3 Health Benefits of Eating Cucumber
Though commonly thought to be a vegetable, cucumber is actually a fruit.
It’s high in beneficial nutrients, as well as certain plant compounds and antioxidants that may help treat and even prevent some conditions.
Also, cucumbers are low in calories and contain a good amount of water and soluble fiber, making them ideal for promoting hydration and aiding in weight loss.
This article takes a closer look at some of the top health benefits of eating cucumber.
1. It’s High in Nutrients
Cucumbers are low in calories but high in many important vitamins and minerals.
One 11-ounce (300-gram) unpeeled, raw cucumber contains the following (1):
Total fat: 0 grams
Carbs: 11 grams
Protein: 2 grams
Fiber: 2 grams
Vitamin C: 14% of the RDI
Vitamin K: 62% of the RDI
Magnesium: 10% of the RDI
Potassium: 13% of the RDI
Manganese: 12% of the RDI
Although, the typical serving size is about one-third of a cucumber, so eating a standard portion would provide about one-third of the nutrients above.
Additionally, cucumbers have a high water content. In fact, cucumbers are made up of about 96% water (2).
To maximize their nutrient content, cucumbers should be eaten unpeeled. Peeling them reduces the amount of fiber, as well as certain vitamins and minerals (3).
Cucumbers are low in calories but high in water and several important vitamins and minerals. Eating cucumbers with the peel provides the maximum amount of nutrients.
2. It Contains Antioxidants
Antioxidants are molecules that block oxidation, a chemical reaction that forms highly reactive atoms with unpaired electrons known as free radicals.
The accumulation of these harmful free radicals can lead to several types of chronic illness (4).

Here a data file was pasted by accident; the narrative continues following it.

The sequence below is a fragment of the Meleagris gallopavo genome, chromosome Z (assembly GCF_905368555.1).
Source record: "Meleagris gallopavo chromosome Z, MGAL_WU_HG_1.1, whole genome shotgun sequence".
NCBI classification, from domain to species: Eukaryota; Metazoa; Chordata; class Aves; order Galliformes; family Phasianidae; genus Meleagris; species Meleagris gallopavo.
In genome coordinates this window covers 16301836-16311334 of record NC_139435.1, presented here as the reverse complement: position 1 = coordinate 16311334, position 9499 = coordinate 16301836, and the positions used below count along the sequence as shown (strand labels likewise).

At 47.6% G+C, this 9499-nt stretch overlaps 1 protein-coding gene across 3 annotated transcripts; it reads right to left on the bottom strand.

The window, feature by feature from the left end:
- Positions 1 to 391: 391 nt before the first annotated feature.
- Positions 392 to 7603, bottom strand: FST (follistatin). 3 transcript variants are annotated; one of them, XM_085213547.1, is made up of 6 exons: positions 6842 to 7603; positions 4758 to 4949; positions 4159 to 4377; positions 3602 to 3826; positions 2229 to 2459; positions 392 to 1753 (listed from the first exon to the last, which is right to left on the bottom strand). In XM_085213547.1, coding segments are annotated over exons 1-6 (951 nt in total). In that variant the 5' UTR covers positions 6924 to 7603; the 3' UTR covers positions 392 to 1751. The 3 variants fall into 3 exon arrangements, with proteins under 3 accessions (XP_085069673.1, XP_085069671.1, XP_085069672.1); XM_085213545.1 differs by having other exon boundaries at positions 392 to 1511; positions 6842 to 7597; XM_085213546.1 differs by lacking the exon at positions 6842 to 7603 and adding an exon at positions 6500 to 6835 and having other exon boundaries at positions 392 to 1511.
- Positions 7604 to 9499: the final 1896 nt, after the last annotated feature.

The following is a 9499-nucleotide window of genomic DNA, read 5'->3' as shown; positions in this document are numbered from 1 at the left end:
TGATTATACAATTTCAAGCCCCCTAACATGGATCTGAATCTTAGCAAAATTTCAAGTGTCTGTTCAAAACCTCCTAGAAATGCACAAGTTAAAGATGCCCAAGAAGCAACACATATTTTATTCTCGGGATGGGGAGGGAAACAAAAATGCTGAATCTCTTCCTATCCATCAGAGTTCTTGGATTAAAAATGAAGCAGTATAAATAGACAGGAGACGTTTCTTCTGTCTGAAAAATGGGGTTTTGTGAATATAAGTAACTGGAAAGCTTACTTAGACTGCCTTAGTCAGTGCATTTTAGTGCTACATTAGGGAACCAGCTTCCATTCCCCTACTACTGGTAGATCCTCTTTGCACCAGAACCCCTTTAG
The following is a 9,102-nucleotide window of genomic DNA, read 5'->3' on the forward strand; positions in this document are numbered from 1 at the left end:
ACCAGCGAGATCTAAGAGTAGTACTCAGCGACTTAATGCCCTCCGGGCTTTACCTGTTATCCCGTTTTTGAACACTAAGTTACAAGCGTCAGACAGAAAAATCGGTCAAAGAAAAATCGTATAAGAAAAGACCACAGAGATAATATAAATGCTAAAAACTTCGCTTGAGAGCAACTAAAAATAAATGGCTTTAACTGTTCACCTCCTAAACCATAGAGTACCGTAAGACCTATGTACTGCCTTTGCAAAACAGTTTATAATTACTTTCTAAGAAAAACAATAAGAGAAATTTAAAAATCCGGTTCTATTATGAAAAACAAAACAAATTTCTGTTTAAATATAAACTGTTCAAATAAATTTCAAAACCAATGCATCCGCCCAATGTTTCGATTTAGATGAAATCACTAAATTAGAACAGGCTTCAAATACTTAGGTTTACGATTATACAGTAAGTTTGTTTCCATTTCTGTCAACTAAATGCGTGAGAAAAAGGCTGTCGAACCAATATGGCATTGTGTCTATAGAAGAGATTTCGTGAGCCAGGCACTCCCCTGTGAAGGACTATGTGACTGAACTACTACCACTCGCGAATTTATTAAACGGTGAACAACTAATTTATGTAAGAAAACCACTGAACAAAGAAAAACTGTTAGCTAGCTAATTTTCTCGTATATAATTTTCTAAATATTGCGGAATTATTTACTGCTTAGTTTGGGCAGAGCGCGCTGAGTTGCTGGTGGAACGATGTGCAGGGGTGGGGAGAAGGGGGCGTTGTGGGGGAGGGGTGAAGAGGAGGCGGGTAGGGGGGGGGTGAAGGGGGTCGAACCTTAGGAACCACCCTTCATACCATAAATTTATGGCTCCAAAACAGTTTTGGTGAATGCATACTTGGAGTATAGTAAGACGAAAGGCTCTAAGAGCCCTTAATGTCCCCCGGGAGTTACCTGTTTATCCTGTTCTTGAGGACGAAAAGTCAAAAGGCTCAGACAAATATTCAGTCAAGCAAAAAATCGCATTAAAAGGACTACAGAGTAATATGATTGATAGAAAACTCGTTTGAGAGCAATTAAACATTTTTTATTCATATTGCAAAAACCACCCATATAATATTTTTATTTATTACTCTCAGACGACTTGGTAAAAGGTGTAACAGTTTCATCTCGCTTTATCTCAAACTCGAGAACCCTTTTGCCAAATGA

In fact, oxidative stress caused by free radicals has been associated with cancer and heart, lung and autoimmune disease (4).
Fruits and vegetables, including cucumbers, are especially rich in beneficial antioxidants that may reduce the risk of these conditions.
One study measured the antioxidant power of cucumber by supplementing 30 older adults with cucumber powder.
At the end of the 30-day study, cucumber powder caused a significant increase in several markers of antioxidant activity and improved antioxidant status (5).
However, it’s important to note that the cucumber powder used in this study likely contained a greater dose of antioxidants than you would consume in a typical serving of cucumber.
Another test-tube study investigated the antioxidant properties of cucumbers and found that they contain flavonoids and tannins, which are two groups of compounds that are especially effective at blocking harmful free radicals (6).
Cucumbers contain antioxidants, including flavonoids and tannins, which prevent the accumulation of harmful free radicals and may reduce the risk of chronic disease.
3. It Promotes HydrationW
ater is crucial to your body’s function, playing numerous important roles (7).
It is involved in processes like temperature regulation and the transportation of waste products and nutrients (7).
In fact, proper hydration can affect everything from physical performance to metabolism (8, 9).
While you meet the majority of your fluid needs by drinking water or other liquids, some people may get as much as 40% of their total water intake from food (2).
Fruits and vegetables, in particular, can be a good source of water in your diet.
In one study, hydration status was assessed and diet records were collected for 442 children. They found that increased fruit and vegetable intake was associated with improvements in hydration status (10).
Because cucumbers are composed of about 96% water, they are especially effective at promoting hydration and can help you meet your daily fluid needs (2).
Cucumbers are composed of about 96% water, which may increase hydration and help you meet your daily fluid needs.